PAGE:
‘Rise and SHINE!’

The blanked was yanked off, revealing to bleary eyes the beaming smile of the devil herself.

‘Mine,’ Kurisu growled, yanking it back.

The two engaged in a brief contest of wills that was only broken when Mayuri planted her feet against the edge of the mattress and tugged backwards, dragging Kurisu upright and prompting her—in a fit of vindictive ill humour—to let go of the blanket. Her tormentor toppled backwards with a shriek and a clonk, leaving Kurisu with no choice but to get up and see if she had done any permanent damage.

‘Kurisuuu, that was mean,’ the girl on the floor groused.

‘Yes,’ Kurisu said with some satisfaction. ‘Yes, it was.’

Leaving her fallen foe gingerly checking her head for bumps, Kurisu changed in the bathroom and headed down. The hens had laid (they were pretty easy to keep, though sweeping out the coop was tiresome), so there were fresh eggs out; she selected one, boiled it, and settled down at the table with the others.

‘Mr’nin,’ Okabe mumbled through a mouthful of omelette. ‘Whr’s Mayuri?’

‘She’ll be done in a minute,’ Kurisu replied, smiling in a way that made everyone else on the table inch back a little. She bit down on her egg with a happy crunch of splintering eggshell.

For a moment, the room was completely silent.

‘Right. I’ll just go and check she’s still breathing,’ Okabe muttered, making for the stairs. The table was momentarily silent as Itaru and Yuki exchanged spousal messages, all eyebrows and lip movements and frantic jerks of the head.

Distract her, you lummox!

What? Why am I stuck with her? You have food left! You think I want to eat now?!

Yuki rose gracefully. ‘You know, Kurisu dear, I’ve just remembered—hey, get back here!’

Itaru’s chair collided with the wall as husband and wife fought their way into the kitchen, leaving only little Suzuha, her eyes wide with fascinated horror.

‘Gosh,’ she said.

Eventually, the rest of the household sheepishly filed back into the room, but it was only once Kurisu had finished eating that she realised what a subdued affair it really was. The events of yesterday were no closer to being solved, and it was obvious they weighed on everyone present. Okabe’s eyelids were fluttering from lack of sleep, while Itaru and Yuki were deliberately being more them than usual in an effort to compensate. Only Suzuha was happily oblivious, and she was in the kitchen spitting out shell fragments.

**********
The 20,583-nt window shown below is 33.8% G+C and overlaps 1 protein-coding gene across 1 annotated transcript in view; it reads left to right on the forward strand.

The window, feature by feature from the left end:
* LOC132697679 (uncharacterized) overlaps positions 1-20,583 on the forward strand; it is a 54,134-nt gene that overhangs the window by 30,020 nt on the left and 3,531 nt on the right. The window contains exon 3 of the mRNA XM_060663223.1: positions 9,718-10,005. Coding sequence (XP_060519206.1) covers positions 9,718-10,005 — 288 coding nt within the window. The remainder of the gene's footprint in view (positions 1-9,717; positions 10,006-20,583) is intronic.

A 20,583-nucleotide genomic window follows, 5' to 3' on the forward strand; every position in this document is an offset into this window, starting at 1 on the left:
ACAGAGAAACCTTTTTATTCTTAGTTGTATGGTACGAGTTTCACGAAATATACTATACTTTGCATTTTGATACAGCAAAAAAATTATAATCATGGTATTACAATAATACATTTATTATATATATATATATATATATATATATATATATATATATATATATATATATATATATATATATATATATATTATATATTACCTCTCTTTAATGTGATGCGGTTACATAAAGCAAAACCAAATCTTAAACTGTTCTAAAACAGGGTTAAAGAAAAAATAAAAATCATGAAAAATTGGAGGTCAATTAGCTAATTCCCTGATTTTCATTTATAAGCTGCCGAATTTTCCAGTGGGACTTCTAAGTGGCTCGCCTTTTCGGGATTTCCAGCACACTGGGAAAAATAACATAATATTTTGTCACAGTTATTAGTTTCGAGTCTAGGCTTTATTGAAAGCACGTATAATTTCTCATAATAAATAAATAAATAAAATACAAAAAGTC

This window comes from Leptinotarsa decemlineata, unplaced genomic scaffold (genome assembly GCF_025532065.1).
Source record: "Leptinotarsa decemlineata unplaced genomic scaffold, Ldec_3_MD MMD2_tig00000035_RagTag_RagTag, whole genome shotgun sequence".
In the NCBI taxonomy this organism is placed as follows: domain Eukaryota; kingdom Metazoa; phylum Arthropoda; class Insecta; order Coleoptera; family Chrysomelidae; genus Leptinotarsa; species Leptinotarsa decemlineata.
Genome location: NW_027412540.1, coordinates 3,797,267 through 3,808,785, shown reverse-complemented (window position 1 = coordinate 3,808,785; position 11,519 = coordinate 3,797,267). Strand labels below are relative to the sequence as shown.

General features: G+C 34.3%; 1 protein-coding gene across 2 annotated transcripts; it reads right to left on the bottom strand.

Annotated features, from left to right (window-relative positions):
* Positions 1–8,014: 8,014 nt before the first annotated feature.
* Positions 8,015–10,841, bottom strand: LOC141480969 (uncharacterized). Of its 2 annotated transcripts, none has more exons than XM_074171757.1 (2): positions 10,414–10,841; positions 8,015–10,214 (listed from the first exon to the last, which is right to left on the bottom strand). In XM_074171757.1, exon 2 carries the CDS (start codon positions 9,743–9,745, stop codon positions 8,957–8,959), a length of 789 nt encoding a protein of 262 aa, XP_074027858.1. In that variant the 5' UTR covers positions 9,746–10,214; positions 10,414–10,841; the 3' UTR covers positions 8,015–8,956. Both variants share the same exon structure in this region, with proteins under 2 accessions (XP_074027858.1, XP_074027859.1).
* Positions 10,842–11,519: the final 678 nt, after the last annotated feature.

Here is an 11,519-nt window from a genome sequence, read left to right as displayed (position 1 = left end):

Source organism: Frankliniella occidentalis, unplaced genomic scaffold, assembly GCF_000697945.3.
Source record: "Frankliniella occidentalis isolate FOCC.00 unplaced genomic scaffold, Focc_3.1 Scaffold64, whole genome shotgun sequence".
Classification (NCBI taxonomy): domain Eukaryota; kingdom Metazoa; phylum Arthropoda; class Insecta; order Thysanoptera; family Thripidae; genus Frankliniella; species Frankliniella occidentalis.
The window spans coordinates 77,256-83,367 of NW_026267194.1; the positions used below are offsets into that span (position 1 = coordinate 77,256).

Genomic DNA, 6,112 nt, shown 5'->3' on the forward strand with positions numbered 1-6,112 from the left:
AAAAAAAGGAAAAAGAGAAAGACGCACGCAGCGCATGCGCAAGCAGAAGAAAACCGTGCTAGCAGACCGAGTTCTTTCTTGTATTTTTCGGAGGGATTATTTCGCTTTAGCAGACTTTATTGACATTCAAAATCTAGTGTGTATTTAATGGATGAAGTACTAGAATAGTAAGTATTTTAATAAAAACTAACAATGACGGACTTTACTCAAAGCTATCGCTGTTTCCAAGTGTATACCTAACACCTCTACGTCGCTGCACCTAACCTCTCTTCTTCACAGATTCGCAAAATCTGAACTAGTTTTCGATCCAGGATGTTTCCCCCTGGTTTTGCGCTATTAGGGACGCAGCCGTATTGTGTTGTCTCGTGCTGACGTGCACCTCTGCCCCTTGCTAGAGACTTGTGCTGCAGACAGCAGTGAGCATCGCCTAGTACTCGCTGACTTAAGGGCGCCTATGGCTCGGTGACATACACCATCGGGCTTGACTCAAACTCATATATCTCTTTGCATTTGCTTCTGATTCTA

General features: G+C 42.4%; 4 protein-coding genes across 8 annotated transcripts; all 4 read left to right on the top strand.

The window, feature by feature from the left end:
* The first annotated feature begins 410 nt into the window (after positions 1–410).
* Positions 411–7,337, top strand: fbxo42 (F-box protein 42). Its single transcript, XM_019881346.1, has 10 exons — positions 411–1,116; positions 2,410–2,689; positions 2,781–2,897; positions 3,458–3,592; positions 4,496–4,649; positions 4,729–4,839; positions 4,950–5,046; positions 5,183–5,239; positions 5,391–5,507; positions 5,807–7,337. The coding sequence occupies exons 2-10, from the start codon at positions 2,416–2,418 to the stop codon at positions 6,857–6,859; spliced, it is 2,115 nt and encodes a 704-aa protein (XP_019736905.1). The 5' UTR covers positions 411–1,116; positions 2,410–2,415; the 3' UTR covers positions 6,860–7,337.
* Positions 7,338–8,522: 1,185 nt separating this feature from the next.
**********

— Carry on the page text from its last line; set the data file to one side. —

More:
Finally Okabe sighed, opened his mouth—and was interrupted by a banging on the front door. It was hesitant; the knock of one who isn’t sure if he wants to be heard. For a moment, everyone froze. Then Kurisu bolted into an adjacent room and Itaru tugged the door open.

‘Good morning. Did you want something?’

‘Have you heard?’ The voice was male, and tense.

‘Heard … what, exactly?’

‘Oh God. I’m sorry. I’m really sorry.’

‘About what, pray?’ Yuki asked sharply.

‘The Administrator’s… I mean, it’s about Mist—Miss Urushibara… I mean…’

‘Perhaps you could begin again,’ Okabe suggested lightly, though she could hear steel under the silk. ‘Start with Ruka.’

‘I’m sorry. Um, Ruka’s gone. They took him. The Rounders, they took him away with lots of other people. And the Administrator, she’s made an announcement in Iida. It’s a message to the Valkyrie—if, if they don’t come forward then she’ll personally shoot all of the people the Rounders took. For hiding terrorists. I’m sorry, but … Ruka’s gone.’

‘She might not be!’ Mayuri protested. ‘What if the Valkyrie do come forward?’

‘Like that’s ever going to happen,’ the man said. His voice had grown dull over the conversation, bereft even of fear, leaving only the certainty of loss. ‘You think they’ll risk themselves for us? Well, they won’t. They never do. All they care about is convincing themselves they haven’t been beaten.’

Hidden from sight, Kurisu winced.

‘Anyway. Ruka and I, we were… close. He gave me a letter once; said if anything ever happened to him I was to give it to you. It’s funny—I think that was the most intimate moment we ever had.’

‘When will it happen?’ Mayuri asked, her voice tremulous and thick with unshed tears.

‘Tomorrow. Six. In the square.’

‘Thank you for giving us his letter,’ Yuki said. ‘I’m sure Ruka would be very happy if he knew.’

The door creaked shut, and Kurisu edged out from behind the dividing wall.

Itaru tried to say something, choked, and tried again. His fists were trembling. ‘We can’t do anything, Okabe, you know that. The stakes are too high.’

Mayuri looked up at him in mute protest, while the cracks in Yuki’s mask showed her to be unsurprised, if sorrowful. Okabe himself looked … blank.

‘I’m well aware,’ he said, unfolding a sheet of paper that must have been Ruka’s message. ‘Hmm. A list of his contacts. How thoughtful of him.’

‘Th-that’s it?’ Mayuri said, losing the fight for self-control. ‘All these years … everything we did together … everything he suffered to help us! We just have to leave him?’

‘What choice is there?’ Okabe said. ‘If we surrender, we die. If we try and rescue him—this isn’t like a raid, Mayuri. It would be on their terms, and the moment Feyris sees my face she’ll never let us go. Even if we do it, even if we escape, she has enough pull to have the day rewound over and over until she has us back. There’s nothing we can do.’